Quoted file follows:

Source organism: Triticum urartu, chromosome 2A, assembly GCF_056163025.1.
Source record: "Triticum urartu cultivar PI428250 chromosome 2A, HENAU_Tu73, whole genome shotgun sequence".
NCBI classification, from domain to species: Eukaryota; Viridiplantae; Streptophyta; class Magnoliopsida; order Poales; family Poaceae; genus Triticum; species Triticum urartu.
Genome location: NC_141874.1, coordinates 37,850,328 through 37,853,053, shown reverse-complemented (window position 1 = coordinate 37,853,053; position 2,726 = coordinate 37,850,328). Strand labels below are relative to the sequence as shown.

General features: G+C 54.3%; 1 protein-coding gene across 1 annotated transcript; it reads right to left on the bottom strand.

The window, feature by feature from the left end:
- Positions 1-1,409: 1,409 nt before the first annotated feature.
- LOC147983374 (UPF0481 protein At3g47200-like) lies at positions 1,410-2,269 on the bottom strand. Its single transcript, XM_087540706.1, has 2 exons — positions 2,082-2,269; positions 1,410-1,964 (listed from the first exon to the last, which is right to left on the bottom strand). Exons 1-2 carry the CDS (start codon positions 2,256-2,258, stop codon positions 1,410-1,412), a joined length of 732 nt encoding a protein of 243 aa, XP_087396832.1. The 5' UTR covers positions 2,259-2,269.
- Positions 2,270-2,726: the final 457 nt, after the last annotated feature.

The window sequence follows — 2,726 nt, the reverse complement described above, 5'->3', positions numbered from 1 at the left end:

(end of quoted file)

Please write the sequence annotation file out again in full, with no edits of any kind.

Source organism: Triticum urartu, chromosome 2A, assembly GCF_056163025.1.
Source record: "Triticum urartu cultivar PI428250 chromosome 2A, HENAU_Tu73, whole genome shotgun sequence".
NCBI classification, from domain to species: Eukaryota; Viridiplantae; Streptophyta; class Magnoliopsida; order Poales; family Poaceae; genus Triticum; species Triticum urartu.
Genome location: NC_141874.1, coordinates 37,850,328 through 37,853,053, shown reverse-complemented (window position 1 = coordinate 37,853,053; position 2,726 = coordinate 37,850,328). Strand labels below are relative to the sequence as shown.

General features: G+C 54.3%; 1 protein-coding gene across 1 annotated transcript; it reads right to left on the bottom strand.

The window, feature by feature from the left end:
- Positions 1-1,409: 1,409 nt before the first annotated feature.
- LOC147983374 (UPF0481 protein At3g47200-like) lies at positions 1,410-2,269 on the bottom strand. Its single transcript, XM_087540706.1, has 2 exons — positions 2,082-2,269; positions 1,410-1,964 (listed from the first exon to the last, which is right to left on the bottom strand). Exons 1-2 carry the CDS (start codon positions 2,256-2,258, stop codon positions 1,410-1,412), a joined length of 732 nt encoding a protein of 243 aa, XP_087396832.1. The 5' UTR covers positions 2,259-2,269.
- Positions 2,270-2,726: the final 457 nt, after the last annotated feature.

The window sequence follows — 2,726 nt, the reverse complement described above, 5'->3', positions numbered from 1 at the left end: